Under Investigation for a Crime or Professional Violation?

Investigations into alleged illegal behavior are not limited to police cases. Many other agencies conduct investigations in New Jersey, and although these investigations may eventually lead to criminal charges, they can also result in noncriminal sanctions as well.

In particular, many agencies regulate licensure for professions and businesses. In addition, agencies exist to ensure compliance with state laws related to the environment, health and safety and other areas of government interest.

Violations of agency regulations or professional standards can result in losing the ability to operate in New Jersey. This could mean that a contractor can no longer do business, a chemical company can be closed, a doctor can no longer practice medicine, or a teacher can become ineligible for a job in New Jersey.

Below are just some of the New Jersey professions and businesses that conduct their own oversight and licensing:

Accountants, architects and landscape architects, engineers, cemeteries, cosmetologists, court reporters, electricians, alarm providers, home inspectors, heating and air conditioning contractors, interior designers, plumbers, morticians, surveyors, planners, real estate appraisers

State agencies regulate other professions and types of businesses, including teachers, physicians, nurses, contractors, insurance companies, employment agencies, collection agencies, adoption agencies and many others. Many types of businesses and professions are regulated both by the government and by professional boards.

Licensing investigations

Examples of situations faced by individuals threatened with loss of licensure illustrate the power of the state and of the accrediting and licensing agencies to regulate business and professional conduct. A psychologist lost her license in August 2012 when an administrative judge ruled that she had been manipulating patients to try to allege child sexual abuse where none existed. The New Jersey Board of Medical Examiners recently suspended the license of a Hunterdon doctor for conducting unauthorized research on developmentally disabled patients. The same doctor is also the target of a criminal investigation.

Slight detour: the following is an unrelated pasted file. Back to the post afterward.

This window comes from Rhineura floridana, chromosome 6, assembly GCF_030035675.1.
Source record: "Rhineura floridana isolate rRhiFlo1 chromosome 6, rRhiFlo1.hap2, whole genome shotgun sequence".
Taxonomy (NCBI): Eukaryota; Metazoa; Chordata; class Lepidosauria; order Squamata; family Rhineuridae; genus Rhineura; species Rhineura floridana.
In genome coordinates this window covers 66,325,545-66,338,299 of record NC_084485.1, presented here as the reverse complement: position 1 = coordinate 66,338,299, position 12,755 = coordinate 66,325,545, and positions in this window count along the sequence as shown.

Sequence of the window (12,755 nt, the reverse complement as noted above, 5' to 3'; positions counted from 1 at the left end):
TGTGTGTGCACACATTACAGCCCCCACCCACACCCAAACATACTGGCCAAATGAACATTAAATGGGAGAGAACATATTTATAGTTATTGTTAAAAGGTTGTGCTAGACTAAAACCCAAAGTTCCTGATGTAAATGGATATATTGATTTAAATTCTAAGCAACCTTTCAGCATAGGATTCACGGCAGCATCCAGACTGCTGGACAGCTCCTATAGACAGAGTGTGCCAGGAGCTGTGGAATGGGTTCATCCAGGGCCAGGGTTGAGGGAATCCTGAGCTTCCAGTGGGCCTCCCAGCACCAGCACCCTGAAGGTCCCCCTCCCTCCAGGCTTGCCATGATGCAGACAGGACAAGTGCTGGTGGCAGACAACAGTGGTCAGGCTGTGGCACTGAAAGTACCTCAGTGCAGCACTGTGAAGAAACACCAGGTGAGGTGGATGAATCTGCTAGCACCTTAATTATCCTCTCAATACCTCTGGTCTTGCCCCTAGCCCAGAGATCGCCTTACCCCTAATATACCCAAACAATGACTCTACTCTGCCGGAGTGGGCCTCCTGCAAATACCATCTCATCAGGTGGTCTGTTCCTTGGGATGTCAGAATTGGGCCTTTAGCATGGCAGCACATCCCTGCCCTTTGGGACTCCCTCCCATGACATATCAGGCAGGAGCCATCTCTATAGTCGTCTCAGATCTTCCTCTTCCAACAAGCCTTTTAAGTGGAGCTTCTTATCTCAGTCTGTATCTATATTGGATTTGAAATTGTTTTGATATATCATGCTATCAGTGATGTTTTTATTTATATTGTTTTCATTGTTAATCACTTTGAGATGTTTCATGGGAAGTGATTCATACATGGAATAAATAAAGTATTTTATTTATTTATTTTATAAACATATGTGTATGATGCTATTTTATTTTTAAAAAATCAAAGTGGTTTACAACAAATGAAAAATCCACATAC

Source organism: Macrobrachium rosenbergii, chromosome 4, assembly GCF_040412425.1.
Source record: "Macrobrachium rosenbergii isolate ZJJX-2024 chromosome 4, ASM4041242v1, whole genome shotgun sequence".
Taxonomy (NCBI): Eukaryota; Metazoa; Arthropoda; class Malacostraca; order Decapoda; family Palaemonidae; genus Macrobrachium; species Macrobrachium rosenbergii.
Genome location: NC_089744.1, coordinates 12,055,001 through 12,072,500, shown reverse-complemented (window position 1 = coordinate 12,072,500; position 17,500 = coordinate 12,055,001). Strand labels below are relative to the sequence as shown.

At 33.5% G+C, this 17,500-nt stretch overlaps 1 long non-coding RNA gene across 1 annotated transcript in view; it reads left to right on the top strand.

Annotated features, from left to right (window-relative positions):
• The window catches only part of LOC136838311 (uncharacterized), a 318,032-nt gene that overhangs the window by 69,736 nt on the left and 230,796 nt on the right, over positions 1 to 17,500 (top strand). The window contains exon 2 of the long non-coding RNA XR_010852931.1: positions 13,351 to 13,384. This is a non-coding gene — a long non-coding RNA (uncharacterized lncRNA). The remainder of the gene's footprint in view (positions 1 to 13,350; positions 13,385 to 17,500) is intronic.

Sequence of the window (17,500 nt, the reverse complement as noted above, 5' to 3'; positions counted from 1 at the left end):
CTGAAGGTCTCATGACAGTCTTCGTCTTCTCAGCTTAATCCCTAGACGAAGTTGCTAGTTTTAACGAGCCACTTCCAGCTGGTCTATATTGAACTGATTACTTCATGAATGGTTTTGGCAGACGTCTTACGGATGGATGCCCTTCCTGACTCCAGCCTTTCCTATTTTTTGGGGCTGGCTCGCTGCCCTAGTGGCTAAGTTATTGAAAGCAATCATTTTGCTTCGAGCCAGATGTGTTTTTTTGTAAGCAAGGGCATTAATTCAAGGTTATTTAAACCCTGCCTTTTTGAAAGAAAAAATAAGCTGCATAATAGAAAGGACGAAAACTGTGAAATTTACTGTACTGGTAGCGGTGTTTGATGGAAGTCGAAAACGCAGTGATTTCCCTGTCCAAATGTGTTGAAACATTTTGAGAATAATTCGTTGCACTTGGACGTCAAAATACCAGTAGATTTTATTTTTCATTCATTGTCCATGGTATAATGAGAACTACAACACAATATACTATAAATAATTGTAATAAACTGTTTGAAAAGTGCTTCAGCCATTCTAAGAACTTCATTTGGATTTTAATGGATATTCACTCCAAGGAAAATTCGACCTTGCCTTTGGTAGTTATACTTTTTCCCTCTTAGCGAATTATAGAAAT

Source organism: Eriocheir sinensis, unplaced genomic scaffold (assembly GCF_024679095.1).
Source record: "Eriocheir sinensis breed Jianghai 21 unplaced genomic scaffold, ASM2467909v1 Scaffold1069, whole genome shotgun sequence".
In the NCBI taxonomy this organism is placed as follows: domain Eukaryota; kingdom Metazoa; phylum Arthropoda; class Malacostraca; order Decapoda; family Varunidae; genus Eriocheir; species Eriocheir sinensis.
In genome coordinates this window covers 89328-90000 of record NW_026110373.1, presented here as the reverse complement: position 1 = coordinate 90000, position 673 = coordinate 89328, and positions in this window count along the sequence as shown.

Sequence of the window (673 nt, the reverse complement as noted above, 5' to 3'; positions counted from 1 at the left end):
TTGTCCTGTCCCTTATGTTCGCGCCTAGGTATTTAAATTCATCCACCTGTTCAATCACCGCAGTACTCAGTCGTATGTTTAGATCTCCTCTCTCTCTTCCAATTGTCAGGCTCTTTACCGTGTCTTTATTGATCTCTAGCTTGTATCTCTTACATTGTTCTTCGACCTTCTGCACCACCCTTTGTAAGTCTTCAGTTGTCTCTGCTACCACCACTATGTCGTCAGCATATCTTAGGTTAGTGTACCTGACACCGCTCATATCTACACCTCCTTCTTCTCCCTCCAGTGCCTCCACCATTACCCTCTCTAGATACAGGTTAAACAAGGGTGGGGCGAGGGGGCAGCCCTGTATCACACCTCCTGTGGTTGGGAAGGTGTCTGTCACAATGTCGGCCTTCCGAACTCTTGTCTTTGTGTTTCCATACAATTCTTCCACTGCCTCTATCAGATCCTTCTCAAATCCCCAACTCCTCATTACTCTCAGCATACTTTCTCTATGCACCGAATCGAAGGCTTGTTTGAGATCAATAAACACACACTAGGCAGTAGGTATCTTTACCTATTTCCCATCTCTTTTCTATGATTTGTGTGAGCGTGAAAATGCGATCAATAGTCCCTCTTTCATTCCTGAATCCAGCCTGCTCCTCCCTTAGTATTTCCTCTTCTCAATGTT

Pharmacists are frequently cited both in criminal complaints and disciplinary actions for selling or distributing prescription drugs. Two pharmacists were recently arrested in the Lakeland area and charged with illegal distribution of hydrocodone. A West Orange pharmacist was recently charged with selling oxycodone without a prescription. A Bayonne pharmacy technician allegedly stole and sold more than 2,000 doses of OxyContin and Xanax. These individuals will almost certainly be subject to disciplinary action by the New Jersey State Board of Pharmacy and will lose their licenses to dispense prescription drugs in the state.

A mixed martial arts trainer was charged with falsifying pre-event records so that fighters did not need to submit to medical exams. The investigation was conducted jointly by the New Jersey State Athletic Control Board (SACB) and the New Jersey Division of Criminal Justice. The trainer, who let his license lapse years ago, faces several criminal penalties and will probably never be able to renew his license, according to a spokesperson for the SACB.

Criminal investigations

Public employees are frequent subjects of law enforcement investigations. Recently, the U.S. attorney in New Jersey released a list of cases that resulted from lengthy investigations of police officers, corrections officers, sheriffs, Department of Transportation officials, school superintendents and teachers.

Elected officials are not immune to investigation. Trenton Mayor Tony Mack, was recently charged with conspiracy and extortion along with several others. The arrest followed a two-year investigation by the U.S. attorney's office and the FBI into a scheme to sell public property and expedite permit approvals needed for the development of a parking garage in return for payments of at least $100,000.

People who believe they are being investigated, whether by law enforcement or licensing agencies, should protect themselves by consulting an attorney as soon as they suspect an investigation. A knowledgeable lawyer may be able to help them protect their livelihoods, futures and standing in the community.

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